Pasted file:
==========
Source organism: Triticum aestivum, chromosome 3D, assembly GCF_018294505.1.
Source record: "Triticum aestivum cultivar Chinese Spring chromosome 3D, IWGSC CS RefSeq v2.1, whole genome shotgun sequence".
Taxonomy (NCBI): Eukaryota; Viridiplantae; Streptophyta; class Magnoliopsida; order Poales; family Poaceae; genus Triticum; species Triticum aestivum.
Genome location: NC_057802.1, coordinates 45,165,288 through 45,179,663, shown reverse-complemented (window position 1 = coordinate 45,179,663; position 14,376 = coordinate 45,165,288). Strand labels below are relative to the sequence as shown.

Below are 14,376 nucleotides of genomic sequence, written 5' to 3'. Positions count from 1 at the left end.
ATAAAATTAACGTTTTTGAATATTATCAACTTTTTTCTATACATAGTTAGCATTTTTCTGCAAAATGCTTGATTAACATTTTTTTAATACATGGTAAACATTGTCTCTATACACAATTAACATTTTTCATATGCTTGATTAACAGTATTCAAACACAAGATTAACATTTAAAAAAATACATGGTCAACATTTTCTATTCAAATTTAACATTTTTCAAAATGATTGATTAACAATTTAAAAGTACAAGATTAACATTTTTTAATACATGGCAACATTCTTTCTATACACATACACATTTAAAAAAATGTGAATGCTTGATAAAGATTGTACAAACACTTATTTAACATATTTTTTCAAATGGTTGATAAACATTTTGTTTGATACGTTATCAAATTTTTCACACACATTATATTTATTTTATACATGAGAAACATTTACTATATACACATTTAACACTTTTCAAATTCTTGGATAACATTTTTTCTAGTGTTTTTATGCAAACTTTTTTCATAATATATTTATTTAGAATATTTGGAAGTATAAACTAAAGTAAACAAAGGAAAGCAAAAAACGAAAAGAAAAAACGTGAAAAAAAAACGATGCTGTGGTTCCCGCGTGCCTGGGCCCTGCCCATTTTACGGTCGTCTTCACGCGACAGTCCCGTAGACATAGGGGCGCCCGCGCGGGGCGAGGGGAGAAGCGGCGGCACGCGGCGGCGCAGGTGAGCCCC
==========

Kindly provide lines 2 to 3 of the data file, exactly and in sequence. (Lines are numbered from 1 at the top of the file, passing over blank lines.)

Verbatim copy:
Source record: "Triticum aestivum cultivar Chinese Spring chromosome 3D, IWGSC CS RefSeq v2.1, whole genome shotgun sequence".
Taxonomy (NCBI): Eukaryota; Viridiplantae; Streptophyta; class Magnoliopsida; order Poales; family Poaceae; genus Triticum; species Triticum aestivum.